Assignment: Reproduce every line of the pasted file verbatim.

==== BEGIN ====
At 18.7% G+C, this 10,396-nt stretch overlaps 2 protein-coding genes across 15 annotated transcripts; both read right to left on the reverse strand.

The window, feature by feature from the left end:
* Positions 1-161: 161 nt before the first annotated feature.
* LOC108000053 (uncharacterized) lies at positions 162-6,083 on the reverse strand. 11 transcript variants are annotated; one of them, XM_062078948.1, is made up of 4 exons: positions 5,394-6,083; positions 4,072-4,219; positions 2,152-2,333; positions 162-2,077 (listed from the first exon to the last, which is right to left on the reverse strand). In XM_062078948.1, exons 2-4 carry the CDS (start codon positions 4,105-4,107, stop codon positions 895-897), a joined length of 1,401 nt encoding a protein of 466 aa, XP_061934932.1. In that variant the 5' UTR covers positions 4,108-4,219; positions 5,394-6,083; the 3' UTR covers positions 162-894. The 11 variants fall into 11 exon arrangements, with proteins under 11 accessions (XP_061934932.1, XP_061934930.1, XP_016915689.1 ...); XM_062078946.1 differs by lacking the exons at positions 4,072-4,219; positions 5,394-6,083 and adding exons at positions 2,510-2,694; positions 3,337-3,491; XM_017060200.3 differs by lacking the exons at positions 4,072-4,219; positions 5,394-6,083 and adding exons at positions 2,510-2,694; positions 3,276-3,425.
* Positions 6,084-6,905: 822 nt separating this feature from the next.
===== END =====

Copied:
At 18.7% G+C, this 10,396-nt stretch overlaps 2 protein-coding genes across 15 annotated transcripts; both read right to left on the reverse strand.

The window, feature by feature from the left end:
* Positions 1-161: 161 nt before the first annotated feature.
* LOC108000053 (uncharacterized) lies at positions 162-6,083 on the reverse strand. 11 transcript variants are annotated; one of them, XM_062078948.1, is made up of 4 exons: positions 5,394-6,083; positions 4,072-4,219; positions 2,152-2,333; positions 162-2,077 (listed from the first exon to the last, which is right to left on the reverse strand). In XM_062078948.1, exons 2-4 carry the CDS (start codon positions 4,105-4,107, stop codon positions 895-897), a joined length of 1,401 nt encoding a protein of 466 aa, XP_061934932.1. In that variant the 5' UTR covers positions 4,108-4,219; positions 5,394-6,083; the 3' UTR covers positions 162-894. The 11 variants fall into 11 exon arrangements, with proteins under 11 accessions (XP_061934932.1, XP_061934930.1, XP_016915689.1 ...); XM_062078946.1 differs by lacking the exons at positions 4,072-4,219; positions 5,394-6,083 and adding exons at positions 2,510-2,694; positions 3,337-3,491; XM_017060200.3 differs by lacking the exons at positions 4,072-4,219; positions 5,394-6,083 and adding exons at positions 2,510-2,694; positions 3,276-3,425.
* Positions 6,084-6,905: 822 nt separating this feature from the next.